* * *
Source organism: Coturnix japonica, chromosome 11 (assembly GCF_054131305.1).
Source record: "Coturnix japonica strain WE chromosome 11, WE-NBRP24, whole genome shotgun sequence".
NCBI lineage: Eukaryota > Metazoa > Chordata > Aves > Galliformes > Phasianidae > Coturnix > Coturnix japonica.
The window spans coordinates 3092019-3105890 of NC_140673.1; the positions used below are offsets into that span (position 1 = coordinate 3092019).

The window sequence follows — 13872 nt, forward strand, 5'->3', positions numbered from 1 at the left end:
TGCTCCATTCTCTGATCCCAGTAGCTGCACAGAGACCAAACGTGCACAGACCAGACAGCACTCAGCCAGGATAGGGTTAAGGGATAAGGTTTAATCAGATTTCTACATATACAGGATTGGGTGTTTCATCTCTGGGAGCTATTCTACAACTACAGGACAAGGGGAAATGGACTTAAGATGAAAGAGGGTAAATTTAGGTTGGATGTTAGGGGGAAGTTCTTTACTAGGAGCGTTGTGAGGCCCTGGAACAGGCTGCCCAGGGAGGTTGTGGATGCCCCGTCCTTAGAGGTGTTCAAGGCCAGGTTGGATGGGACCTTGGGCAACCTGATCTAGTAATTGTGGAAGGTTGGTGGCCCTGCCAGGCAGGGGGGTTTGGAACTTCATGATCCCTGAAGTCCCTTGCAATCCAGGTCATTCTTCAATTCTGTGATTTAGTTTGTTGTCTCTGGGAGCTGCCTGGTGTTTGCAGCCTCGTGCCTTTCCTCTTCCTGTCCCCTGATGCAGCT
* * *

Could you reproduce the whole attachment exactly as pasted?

Source organism: Coturnix japonica, chromosome 11 (assembly GCF_054131305.1).
Source record: "Coturnix japonica strain WE chromosome 11, WE-NBRP24, whole genome shotgun sequence".
NCBI lineage: Eukaryota > Metazoa > Chordata > Aves > Galliformes > Phasianidae > Coturnix > Coturnix japonica.
The window spans coordinates 3092019-3105890 of NC_140673.1; the positions used below are offsets into that span (position 1 = coordinate 3092019).

The window sequence follows — 13872 nt, forward strand, 5'->3', positions numbered from 1 at the left end:
TGCTCCATTCTCTGATCCCAGTAGCTGCACAGAGACCAAACGTGCACAGACCAGACAGCACTCAGCCAGGATAGGGTTAAGGGATAAGGTTTAATCAGATTTCTACATATACAGGATTGGGTGTTTCATCTCTGGGAGCTATTCTACAACTACAGGACAAGGGGAAATGGACTTAAGATGAAAGAGGGTAAATTTAGGTTGGATGTTAGGGGGAAGTTCTTTACTAGGAGCGTTGTGAGGCCCTGGAACAGGCTGCCCAGGGAGGTTGTGGATGCCCCGTCCTTAGAGGTGTTCAAGGCCAGGTTGGATGGGACCTTGGGCAACCTGATCTAGTAATTGTGGAAGGTTGGTGGCCCTGCCAGGCAGGGGGGTTTGGAACTTCATGATCCCTGAAGTCCCTTGCAATCCAGGTCATTCTTCAATTCTGTGATTTAGTTTGTTGTCTCTGGGAGCTGCCTGGTGTTTGCAGCCTCGTGCCTTTCCTCTTCCTGTCCCCTGATGCAGCT